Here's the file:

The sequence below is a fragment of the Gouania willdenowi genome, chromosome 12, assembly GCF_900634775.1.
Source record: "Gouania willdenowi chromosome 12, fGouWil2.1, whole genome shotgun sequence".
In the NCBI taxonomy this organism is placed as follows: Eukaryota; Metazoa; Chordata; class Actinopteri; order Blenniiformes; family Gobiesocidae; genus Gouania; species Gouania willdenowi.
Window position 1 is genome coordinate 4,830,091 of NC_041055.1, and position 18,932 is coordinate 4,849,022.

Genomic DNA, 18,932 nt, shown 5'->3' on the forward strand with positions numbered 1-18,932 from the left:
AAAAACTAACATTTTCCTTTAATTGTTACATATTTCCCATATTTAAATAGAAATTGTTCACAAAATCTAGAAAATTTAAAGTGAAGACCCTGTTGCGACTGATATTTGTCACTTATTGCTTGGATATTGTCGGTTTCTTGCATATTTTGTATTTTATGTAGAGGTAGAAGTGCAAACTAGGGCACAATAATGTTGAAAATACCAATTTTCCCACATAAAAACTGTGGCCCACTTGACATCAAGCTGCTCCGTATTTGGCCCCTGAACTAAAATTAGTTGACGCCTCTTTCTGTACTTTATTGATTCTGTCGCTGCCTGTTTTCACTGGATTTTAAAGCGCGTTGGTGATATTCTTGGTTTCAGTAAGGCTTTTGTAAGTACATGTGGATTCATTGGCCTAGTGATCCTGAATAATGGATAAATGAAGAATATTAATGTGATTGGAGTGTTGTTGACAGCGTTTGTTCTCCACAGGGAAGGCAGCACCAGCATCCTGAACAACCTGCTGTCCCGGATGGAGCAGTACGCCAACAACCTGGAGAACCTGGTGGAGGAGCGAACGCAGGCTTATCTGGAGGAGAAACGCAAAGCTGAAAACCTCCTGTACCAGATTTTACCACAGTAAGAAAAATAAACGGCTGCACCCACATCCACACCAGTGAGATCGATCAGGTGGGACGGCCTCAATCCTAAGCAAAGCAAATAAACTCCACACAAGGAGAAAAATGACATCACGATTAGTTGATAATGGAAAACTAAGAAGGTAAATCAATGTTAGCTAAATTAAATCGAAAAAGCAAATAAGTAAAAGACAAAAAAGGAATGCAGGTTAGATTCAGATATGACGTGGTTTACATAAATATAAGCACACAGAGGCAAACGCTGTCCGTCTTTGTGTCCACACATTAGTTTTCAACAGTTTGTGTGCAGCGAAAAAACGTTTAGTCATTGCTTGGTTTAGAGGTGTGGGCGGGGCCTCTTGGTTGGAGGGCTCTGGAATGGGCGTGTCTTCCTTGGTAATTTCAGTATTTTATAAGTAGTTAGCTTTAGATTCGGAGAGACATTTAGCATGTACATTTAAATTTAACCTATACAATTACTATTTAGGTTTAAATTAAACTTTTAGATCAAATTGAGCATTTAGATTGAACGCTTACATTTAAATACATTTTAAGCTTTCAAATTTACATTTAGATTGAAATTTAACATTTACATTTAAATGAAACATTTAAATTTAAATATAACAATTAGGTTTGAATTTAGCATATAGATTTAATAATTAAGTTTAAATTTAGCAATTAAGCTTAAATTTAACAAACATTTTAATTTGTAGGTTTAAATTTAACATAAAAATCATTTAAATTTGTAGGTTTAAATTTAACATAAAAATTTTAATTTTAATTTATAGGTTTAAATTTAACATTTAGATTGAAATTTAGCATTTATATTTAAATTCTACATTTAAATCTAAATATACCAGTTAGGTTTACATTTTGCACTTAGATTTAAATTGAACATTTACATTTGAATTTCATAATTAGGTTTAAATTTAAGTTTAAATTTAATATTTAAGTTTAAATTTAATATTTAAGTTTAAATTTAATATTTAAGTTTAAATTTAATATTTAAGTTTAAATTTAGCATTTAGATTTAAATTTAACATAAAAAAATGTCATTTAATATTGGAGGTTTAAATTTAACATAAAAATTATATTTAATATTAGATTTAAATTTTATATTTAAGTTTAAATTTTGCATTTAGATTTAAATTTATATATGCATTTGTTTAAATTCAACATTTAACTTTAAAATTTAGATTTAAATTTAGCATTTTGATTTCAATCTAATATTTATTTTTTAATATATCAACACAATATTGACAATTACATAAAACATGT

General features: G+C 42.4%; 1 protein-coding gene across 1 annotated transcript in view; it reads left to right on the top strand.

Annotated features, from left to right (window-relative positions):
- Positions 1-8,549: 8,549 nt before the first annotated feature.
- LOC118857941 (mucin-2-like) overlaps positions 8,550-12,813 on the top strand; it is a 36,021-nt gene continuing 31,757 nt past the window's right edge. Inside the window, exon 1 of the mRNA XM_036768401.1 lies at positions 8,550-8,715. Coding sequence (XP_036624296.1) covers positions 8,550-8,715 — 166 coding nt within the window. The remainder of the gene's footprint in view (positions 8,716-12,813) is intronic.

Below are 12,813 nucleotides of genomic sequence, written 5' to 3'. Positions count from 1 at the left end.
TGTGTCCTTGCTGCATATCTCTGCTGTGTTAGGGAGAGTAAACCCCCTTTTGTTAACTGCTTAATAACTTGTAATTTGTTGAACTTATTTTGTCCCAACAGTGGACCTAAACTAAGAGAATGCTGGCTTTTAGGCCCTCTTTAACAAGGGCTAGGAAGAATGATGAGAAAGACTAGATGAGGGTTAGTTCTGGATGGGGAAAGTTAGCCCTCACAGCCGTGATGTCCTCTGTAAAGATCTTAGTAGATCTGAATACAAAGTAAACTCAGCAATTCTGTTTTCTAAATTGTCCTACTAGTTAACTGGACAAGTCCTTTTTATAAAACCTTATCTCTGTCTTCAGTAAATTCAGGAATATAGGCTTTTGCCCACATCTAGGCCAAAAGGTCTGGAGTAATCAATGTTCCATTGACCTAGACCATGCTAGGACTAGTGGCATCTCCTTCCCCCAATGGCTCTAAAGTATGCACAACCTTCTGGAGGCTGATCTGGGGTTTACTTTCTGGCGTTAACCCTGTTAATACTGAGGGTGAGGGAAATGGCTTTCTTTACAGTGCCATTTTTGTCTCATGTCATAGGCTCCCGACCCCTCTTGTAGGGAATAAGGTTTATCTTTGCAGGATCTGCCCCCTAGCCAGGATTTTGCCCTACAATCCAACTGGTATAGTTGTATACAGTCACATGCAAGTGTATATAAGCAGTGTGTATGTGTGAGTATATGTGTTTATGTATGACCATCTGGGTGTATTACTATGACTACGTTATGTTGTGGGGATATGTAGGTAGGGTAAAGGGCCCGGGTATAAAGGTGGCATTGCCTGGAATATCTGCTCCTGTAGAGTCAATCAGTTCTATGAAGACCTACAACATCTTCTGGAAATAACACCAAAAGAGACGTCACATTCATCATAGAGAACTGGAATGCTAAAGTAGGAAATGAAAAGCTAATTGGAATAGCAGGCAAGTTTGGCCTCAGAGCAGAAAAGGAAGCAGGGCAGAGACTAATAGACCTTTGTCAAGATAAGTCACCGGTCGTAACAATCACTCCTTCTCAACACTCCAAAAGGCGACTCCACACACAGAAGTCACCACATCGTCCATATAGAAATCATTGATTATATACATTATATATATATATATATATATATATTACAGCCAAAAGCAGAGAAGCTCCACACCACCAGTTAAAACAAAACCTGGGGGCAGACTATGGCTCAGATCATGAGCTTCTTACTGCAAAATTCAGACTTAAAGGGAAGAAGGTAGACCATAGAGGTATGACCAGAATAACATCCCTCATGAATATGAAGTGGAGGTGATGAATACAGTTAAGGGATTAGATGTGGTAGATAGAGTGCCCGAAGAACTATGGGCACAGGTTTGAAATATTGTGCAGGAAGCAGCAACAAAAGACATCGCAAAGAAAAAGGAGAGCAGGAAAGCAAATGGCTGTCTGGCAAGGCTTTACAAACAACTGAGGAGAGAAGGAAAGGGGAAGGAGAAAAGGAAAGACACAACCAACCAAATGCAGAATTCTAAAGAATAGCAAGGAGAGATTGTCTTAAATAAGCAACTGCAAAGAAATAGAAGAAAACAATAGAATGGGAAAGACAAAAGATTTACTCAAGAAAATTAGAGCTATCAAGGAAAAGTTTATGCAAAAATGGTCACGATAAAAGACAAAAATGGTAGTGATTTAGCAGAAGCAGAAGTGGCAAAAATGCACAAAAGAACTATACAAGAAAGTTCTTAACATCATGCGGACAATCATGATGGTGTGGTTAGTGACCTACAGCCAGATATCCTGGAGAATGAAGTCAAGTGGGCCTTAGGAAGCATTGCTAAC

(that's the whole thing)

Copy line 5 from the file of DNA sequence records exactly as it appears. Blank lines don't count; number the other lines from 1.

Genomic DNA, 18,932 nt, shown 5'->3' on the forward strand with positions numbered 1-18,932 from the left: